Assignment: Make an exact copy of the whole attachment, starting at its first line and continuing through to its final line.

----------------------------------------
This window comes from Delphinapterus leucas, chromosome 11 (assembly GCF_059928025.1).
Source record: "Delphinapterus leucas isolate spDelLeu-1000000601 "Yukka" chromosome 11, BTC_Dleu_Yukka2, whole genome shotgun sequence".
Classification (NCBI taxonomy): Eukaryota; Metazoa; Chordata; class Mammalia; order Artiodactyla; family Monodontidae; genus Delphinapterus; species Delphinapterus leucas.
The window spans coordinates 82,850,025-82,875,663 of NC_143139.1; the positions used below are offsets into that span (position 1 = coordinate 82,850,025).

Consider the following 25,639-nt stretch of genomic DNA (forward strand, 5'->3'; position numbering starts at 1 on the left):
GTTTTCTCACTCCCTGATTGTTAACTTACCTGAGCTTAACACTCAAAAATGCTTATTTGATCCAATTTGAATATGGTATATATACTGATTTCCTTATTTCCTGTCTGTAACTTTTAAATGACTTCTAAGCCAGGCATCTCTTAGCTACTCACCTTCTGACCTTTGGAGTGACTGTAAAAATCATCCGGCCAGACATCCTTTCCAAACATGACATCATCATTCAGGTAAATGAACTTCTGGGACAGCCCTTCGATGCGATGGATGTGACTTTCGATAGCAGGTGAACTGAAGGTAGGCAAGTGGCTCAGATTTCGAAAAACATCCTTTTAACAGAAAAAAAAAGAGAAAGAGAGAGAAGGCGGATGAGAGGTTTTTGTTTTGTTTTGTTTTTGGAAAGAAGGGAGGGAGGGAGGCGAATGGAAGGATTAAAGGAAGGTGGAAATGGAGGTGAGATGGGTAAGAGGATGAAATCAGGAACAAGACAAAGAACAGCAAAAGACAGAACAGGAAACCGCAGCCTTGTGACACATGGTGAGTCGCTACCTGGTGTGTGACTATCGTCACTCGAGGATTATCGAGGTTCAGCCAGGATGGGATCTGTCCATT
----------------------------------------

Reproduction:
This window comes from Delphinapterus leucas, chromosome 11 (assembly GCF_059928025.1).
Source record: "Delphinapterus leucas isolate spDelLeu-1000000601 "Yukka" chromosome 11, BTC_Dleu_Yukka2, whole genome shotgun sequence".
Classification (NCBI taxonomy): Eukaryota; Metazoa; Chordata; class Mammalia; order Artiodactyla; family Monodontidae; genus Delphinapterus; species Delphinapterus leucas.
The window spans coordinates 82,850,025-82,875,663 of NC_143139.1; the positions used below are offsets into that span (position 1 = coordinate 82,850,025).

Consider the following 25,639-nt stretch of genomic DNA (forward strand, 5'->3'; position numbering starts at 1 on the left):
GTTTTCTCACTCCCTGATTGTTAACTTACCTGAGCTTAACACTCAAAAATGCTTATTTGATCCAATTTGAATATGGTATATATACTGATTTCCTTATTTCCTGTCTGTAACTTTTAAATGACTTCTAAGCCAGGCATCTCTTAGCTACTCACCTTCTGACCTTTGGAGTGACTGTAAAAATCATCCGGCCAGACATCCTTTCCAAACATGACATCATCATTCAGGTAAATGAACTTCTGGGACAGCCCTTCGATGCGATGGATGTGACTTTCGATAGCAGGTGAACTGAAGGTAGGCAAGTGGCTCAGATTTCGAAAAACATCCTTTTAACAGAAAAAAAAAGAGAAAGAGAGAGAAGGCGGATGAGAGGTTTTTGTTTTGTTTTGTTTTTGGAAAGAAGGGAGGGAGGGAGGCGAATGGAAGGATTAAAGGAAGGTGGAAATGGAGGTGAGATGGGTAAGAGGATGAAATCAGGAACAAGACAAAGAACAGCAAAAGACAGAACAGGAAACCGCAGCCTTGTGACACATGGTGAGTCGCTACCTGGTGTGTGACTATCGTCACTCGAGGATTATCGAGGTTCAGCCAGGATGGGATCTGTCCATT